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Hog Prices Recovering

(million pounds) US QUARTERLY PORK PRODUCTION US QUARTERLY TOTAL PORK PRODUCTION (Million Pounds, Broilers And Turkeys) 2008

10818

11147

11173

10576

2009

10077

10420

10595

10600

% change

-6.85%

-6.52%

-5.17%

0.23%

1 2 3 4

2008

6024

5593

5632

6098

2009

5811

5400

5490

6000

% change

-3.54%

-3.45%

-2.52%

-1.61%

1 2 3 4

Hog prices appear to be slowly recovering after the H1N1 influenza outbreak in late April. US pork exports to Mexico have improved in recent weeks while the Russian ban on pork and chicken is still ongoing. US hog and pig inventories continue to decline due to the negative financial returns over the past year. Despite lower hog inventories, pork production is larger than earlier expected because of the heavier carcass weights. The hog market is functioning to encourage demand through lower prices. Canadian hog inventory is also contracting as the market discourages production. Canadian exports to the US continue to struggle due to Country of Origin Labeling law. Growing unemployment in North America, lower consumer incomes and sluggish exports will keep prices under pressure for the remainder of the year.

The USDA June1 hog and pig report showed the total US hog herd down two percent from last year; the breeding herd was down 2.7 percent and the market hogs were down 1.9 percent. US hog marketings are expected to be down four percent in the third and fourth quarter. US hog producers have lost money 19 out of the past 21 months; therefore, we’ll likely be further contraction over the next six months. Some analysts feel that we could see a major decline in corporate hog numbers over the next year as investors grow weary of negative returns. Investors are looking to conserve capital given the state of the economy and equity markets. The risks are also quite variable given the political barriers of trade and food safety. Investors don’t like risks that cannot be calculated into their portfolio holdings.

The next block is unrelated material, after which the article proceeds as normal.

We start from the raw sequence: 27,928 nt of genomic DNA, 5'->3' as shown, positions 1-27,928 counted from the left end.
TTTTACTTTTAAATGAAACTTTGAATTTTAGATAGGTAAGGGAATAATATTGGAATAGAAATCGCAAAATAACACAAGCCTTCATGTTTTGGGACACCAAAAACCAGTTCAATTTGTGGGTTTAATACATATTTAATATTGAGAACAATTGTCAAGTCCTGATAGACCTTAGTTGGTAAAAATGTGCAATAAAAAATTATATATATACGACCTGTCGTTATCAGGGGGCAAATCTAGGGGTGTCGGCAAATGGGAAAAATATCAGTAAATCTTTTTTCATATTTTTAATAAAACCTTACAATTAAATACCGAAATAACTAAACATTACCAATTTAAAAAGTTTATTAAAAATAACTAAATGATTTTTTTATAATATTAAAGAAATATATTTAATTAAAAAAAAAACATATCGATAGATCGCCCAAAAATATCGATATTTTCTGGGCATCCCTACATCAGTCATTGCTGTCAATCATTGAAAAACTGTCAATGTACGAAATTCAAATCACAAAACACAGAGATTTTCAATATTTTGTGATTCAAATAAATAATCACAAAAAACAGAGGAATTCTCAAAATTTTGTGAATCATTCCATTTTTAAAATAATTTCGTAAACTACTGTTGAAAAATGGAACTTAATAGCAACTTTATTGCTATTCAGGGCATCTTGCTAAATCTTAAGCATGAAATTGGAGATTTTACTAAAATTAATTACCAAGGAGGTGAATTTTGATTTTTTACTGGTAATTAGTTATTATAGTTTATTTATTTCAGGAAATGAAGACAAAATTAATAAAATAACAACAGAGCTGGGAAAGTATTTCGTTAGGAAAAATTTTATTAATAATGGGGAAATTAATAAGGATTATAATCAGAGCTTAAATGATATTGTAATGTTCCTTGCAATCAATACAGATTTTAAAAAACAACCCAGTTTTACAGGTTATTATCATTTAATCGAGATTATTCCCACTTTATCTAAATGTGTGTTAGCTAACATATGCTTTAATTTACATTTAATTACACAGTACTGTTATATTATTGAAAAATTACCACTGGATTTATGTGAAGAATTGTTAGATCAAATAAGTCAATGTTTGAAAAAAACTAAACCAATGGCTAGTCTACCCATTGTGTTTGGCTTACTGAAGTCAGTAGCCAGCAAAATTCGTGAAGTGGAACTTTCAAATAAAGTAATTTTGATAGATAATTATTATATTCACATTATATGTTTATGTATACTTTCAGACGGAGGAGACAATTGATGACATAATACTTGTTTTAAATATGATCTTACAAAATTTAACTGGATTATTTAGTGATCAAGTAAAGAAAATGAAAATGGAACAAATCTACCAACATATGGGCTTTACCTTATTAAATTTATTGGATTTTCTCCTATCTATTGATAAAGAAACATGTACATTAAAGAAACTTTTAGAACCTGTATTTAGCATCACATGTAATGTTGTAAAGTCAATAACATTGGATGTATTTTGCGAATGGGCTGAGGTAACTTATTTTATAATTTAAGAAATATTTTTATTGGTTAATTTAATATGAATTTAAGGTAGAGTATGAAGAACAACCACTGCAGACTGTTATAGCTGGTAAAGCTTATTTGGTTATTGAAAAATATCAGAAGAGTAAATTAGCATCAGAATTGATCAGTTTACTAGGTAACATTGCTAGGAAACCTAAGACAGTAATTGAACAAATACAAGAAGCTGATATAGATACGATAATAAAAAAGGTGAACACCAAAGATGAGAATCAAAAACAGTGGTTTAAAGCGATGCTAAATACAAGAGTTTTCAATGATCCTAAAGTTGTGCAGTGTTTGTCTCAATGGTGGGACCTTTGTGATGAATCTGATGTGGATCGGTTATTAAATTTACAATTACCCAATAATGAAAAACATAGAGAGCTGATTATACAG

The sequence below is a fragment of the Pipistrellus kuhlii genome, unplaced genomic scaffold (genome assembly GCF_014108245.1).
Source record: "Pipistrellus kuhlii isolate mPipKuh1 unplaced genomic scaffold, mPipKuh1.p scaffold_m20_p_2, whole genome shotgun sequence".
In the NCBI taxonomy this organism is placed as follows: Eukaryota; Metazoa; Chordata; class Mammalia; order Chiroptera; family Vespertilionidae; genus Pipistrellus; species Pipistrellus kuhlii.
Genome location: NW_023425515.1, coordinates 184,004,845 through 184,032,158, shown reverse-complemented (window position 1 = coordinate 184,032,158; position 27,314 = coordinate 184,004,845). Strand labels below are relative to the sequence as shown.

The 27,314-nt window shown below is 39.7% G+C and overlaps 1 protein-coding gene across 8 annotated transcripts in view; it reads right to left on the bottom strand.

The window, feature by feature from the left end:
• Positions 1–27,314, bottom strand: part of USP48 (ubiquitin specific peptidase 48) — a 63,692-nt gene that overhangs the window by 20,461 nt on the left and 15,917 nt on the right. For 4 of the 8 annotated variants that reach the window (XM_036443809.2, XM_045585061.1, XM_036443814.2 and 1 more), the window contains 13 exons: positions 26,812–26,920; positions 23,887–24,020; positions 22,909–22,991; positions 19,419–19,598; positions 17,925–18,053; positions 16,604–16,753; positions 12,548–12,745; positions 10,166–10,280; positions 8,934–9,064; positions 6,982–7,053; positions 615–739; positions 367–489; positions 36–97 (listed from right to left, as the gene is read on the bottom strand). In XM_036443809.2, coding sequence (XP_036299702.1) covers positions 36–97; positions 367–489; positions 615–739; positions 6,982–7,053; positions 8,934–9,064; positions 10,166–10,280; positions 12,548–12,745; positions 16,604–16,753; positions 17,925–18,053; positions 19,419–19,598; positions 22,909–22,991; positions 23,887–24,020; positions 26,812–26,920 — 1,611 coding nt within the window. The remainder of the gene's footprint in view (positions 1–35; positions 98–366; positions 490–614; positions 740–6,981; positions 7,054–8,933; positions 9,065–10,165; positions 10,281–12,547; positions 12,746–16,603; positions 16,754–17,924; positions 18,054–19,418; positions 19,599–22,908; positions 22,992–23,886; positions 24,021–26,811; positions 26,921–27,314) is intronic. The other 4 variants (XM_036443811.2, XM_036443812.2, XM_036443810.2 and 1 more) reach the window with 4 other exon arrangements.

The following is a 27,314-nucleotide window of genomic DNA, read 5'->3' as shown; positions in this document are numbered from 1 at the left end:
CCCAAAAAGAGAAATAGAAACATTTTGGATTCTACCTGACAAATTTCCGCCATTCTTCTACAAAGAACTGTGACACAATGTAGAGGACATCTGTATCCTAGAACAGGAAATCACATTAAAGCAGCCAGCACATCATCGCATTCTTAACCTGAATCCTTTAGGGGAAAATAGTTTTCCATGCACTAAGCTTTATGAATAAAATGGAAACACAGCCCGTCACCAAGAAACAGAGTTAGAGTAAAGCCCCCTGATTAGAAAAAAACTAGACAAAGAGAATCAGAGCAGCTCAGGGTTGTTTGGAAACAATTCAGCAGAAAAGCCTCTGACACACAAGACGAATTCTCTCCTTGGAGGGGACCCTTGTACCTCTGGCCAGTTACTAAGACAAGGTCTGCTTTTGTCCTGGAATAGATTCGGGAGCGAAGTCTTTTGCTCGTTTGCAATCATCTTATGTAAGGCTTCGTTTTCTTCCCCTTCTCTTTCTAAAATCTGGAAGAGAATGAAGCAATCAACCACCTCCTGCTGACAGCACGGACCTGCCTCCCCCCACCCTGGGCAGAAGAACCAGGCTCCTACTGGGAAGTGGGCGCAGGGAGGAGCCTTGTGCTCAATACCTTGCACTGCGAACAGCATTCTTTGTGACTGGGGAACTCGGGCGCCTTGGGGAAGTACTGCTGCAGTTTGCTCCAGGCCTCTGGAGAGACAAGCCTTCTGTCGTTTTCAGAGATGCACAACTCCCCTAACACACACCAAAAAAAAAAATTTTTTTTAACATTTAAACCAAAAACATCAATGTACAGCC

US pork production will continue to be below year ago levels, but this will not cause an increase in import demand from Canada. The Country of Origin Labeling Law has tempered demand for Canadian hogs and pork. Total US pork exports are expected to be 4.183 billion pounds in 2009, down from 4.668 billion pounds in 2008. The problem is that many analysts feel this export projection is optimistic which will keep hog prices on the defensive. Despite the lower production, the US domestic market has to absorb larger supplies in the latter half of 2009 due to the slower export pace. Second quarter exports were down considerably; therefore, we need third and fourth quarter exports to increase sharply to meet the USDA projection. This will be difficult given the current export bans from Russia and China and the Japanese recession.

Earlier in spring, I advised producers to take some protection on their third and fourth quarter marketings. While hog prices appear to have stabilized for the time being, I’m concerned about the health of the overall economy for the remainder of the year. The number of people collecting unemployment is growing and the economy will not see some relief until early in 2010. Higher end restaurant demand will continue to deteriorate causing more pork to be sold in the retail sector. Cash hog values have downside potential from the September through December period due to weaker domestic demand and slower export pace. It may be prudent to look at an option strategy that protects the downside and leaves the upside open.

Gerald Klassen analyses cattle and hog markets in Winnipeg and also maintains an interest in the family feedlot in Southern Alberta. For questions or comments, he can be reached at [email protected]or 204 287 8268.

The material contained herein is for information purposes only and is not to be construed as an offer for the sale or purchase of securities, options and/or Futures or Futures Options contracts. While the information in this publication cannot be guaranteed, it was obtained from sources believed to be reliable. The risk of loss in futures trading can be substantial. The article is an opinion only and may not be accurate about market direction in the future.

About the author

Columnist

Jerry Klassen

Jerry Klassen is manager of the Canadian office for Swiss-based grain trader GAP SA Grains and Products Ltd. and also president and founder of Resilient Capital, a specialist in commodity futures trading and commodity market analysis. He can be reached at (204) 504-8339 or visit his website at www.resilcapital.com.

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